|Physical and chemical data|
Classically methylene blue is utilized as a dye in various procedures in aid in identification of anatomic structures. However, methylene blue has also been increasingly utilized in the setting of vasoplegic/distributive shock
Methylene blue is a heterocyclic aromatic molecule that produces a blue color when mixed with water. It can aid in the identification of various structures during surgical procedures, for example urological surgery to identify ureter. It has also been utilized in the treatment of methemoglobinemia. Additional it is proposed to have vasoconstrictive effects that lend utility in vasodilatory states including distributive shock.
Distributive shock can include multiple different etiologies such as sepsis, neurogenic, and anaphylactic. However the ultimate result if inadequate end organ perfusion pressure secondary to lack of vascular tone. Increasing vascular tone via the many vasoconstricting agents available can assist in increasing organ perfusion. Methylene blue can antagonize the profound vasodilation seen in such states. Purported uses include vasoplegia in the setting of cardiac surgery, liver transplantation, and septic shock.
- History of hypersensitivity or anaphylaxis to methylene blue
- Glucose-6-phosphate dehydrogenase deficiency due to susceptibility of hemolytic anemia
- Pregnancy: currently class X rating secondary to intestinal atresia
- Methylene blue can also function as a monoamine oxidase inhibitor (MAOI). If given with medications causing increased serotonin, it may precipitate serotonin syndrome
- Interference with pulse oximeter sensor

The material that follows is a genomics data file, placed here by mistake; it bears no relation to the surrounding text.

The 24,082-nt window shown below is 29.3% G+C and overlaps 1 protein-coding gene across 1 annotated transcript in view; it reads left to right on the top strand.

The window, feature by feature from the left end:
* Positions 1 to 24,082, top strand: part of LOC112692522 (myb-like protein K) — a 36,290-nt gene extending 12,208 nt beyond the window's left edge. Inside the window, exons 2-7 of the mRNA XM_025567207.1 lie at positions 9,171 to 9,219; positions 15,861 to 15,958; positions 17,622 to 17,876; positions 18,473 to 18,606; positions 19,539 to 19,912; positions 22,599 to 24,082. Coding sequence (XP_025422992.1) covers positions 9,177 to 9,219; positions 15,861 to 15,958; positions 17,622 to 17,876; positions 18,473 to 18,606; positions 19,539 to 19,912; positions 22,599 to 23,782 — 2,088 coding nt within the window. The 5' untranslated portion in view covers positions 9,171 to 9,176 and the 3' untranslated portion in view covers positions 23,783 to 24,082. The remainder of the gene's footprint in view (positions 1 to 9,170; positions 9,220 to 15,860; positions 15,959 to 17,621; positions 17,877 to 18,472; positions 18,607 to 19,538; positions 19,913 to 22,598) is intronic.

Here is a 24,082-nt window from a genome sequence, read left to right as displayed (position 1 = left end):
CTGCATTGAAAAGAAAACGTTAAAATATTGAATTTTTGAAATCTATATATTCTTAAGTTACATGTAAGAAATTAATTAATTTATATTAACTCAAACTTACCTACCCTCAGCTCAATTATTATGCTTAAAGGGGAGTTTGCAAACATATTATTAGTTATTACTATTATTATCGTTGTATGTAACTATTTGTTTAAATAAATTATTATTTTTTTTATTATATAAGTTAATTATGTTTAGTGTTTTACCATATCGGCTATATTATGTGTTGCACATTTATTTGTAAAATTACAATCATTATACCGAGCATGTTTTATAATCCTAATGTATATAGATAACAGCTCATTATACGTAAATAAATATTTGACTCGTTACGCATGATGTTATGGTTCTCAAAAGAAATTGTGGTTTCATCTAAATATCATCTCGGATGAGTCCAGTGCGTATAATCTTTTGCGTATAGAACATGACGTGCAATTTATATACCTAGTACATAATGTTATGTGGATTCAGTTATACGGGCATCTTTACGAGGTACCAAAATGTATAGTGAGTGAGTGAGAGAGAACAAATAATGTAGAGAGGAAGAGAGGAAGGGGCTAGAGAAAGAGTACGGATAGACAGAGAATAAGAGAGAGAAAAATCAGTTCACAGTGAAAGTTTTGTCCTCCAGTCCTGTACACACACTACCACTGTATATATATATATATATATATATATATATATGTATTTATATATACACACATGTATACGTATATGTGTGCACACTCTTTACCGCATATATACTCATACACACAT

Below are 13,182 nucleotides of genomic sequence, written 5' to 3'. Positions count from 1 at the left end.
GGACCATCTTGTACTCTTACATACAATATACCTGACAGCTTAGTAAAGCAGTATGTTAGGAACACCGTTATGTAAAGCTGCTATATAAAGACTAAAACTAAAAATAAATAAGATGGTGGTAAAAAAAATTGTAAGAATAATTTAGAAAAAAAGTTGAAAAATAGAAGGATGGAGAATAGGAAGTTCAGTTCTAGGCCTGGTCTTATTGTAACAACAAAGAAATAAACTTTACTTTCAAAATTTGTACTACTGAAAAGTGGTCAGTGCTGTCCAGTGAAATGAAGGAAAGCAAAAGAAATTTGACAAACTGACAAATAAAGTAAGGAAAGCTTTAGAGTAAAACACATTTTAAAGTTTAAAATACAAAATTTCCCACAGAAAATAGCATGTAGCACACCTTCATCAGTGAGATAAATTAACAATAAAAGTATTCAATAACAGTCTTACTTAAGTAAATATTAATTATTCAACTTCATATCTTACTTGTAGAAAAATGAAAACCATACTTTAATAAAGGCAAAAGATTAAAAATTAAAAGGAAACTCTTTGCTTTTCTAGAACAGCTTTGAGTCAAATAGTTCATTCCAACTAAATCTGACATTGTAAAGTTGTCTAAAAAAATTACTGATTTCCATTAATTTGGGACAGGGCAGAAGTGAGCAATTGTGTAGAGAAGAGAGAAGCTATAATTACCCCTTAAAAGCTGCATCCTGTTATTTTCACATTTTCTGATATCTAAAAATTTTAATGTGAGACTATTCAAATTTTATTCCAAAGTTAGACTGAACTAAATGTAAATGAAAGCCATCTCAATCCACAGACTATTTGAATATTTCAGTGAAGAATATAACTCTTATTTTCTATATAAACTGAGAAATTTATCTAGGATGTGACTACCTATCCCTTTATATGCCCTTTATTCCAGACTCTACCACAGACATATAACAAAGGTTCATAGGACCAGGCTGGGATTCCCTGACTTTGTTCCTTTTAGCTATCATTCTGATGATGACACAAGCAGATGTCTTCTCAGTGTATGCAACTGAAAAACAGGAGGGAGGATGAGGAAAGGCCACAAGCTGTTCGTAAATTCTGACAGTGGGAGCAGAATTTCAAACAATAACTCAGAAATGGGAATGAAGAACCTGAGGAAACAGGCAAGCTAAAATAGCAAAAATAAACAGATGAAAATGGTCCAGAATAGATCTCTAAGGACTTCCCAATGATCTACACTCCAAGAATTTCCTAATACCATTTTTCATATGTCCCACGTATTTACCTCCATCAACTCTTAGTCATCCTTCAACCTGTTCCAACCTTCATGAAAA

Metabolism: Likely undergoes first pass metabolism or distribution; peripheral reduction to leukomethylene blue
Half-life elimination: 5-6 hours
Mechanism of action
Nitric oxide, produces by nitric oxide synthase induces smooth muscle relaxation via production of cGMP. Methylene blue may restore vascular tone by inhibition of endothelial nitric oxide synthase.
In low concentrations methylene blue can hasten the conversion of methemoglobin to hemoglobin
Kirov et al. randomized twenty patients with septic shock to methylene blue versus normal saline in addition to standard ionotropes. Methylene blue reduced the requirement for norepinephrine, epinephrine, and dopamine by as much as 87%, 81%, and 40%, respectively. The mortality rate in the methylene blue arm was 58%, as compared to 75% in the saline group (p = 0.65) [Kirov et al. Crit Care Med 29: 180, 2001]
Levin et al. randomized 56 vasoplegic patients (defined as hypotensive, with low filling pressures, low peripheral vascular resistance, and elevated or normal cardiac index despite significant vasopressor requirements) following cardiopulmonary bypass to methylene blue versus placebo. Patients who received methylene blue had a significant reduction in mortality (0% versus 21.4% [6 of 28 patients], p = 0.01), as well as in the incidence of renal failure (0 vs. 14%, p = 0.05), respiratory failure (0 vs. 14%, p = 0.05), supraventricular tachycardias (7% vs 28%, p = 0.03), sepsis (0% vs 25%, p = 0.005), and multiorgan failure (0% vs 25%, p = 0.005). [Levin RL et al. Ann Thorac Surg 77: 496, 2004]
- Clifton, Jack; Leikin, Jerrold B. (2003-07). "Methylene Blue". American Journal of Therapeutics. 10 (4): 289–291. doi:10.1097/00045391-200307000-00009. ISSN 1075-2765. Check date values in:
- Martins, ET; Silva, TS (2001). Critical Care. 5 (Suppl 3): P74. doi:10.1186/cc1407. ISSN 1364-8535 http://dx.doi.org/10.1186/cc1407. Missing or empty
- "Methylene Blue". www.openanesthesia.org. Retrieved 2021-08-16.
- Levin, Ricardo L.; Degrange, Marcela A.; Bruno, Gustavo F.; Del Mazo, Carlos D.; Taborda, Daniel J.; Griotti, Jorge J.; Boullon, Fernando J. (2004-02). "Methylene blue reduces mortality and morbidity in vasoplegic patients after cardiac surgery". The Annals of Thoracic Surgery. 77 (2): 496–499. doi:10.1016/S0003-4975(03)01510-8. ISSN 0003-4975. PMID 14759425. Check date values in:
- Hosseinian, Leila; Weiner, Menachem; Levin, Matthew A.; Fischer, Gregory W. (2016-01). "Methylene Blue". Anesthesia & Analgesia. 122 (1): 194–201. doi:10.1213/ane.0000000000001045. ISSN 0003-2999. Check date values in: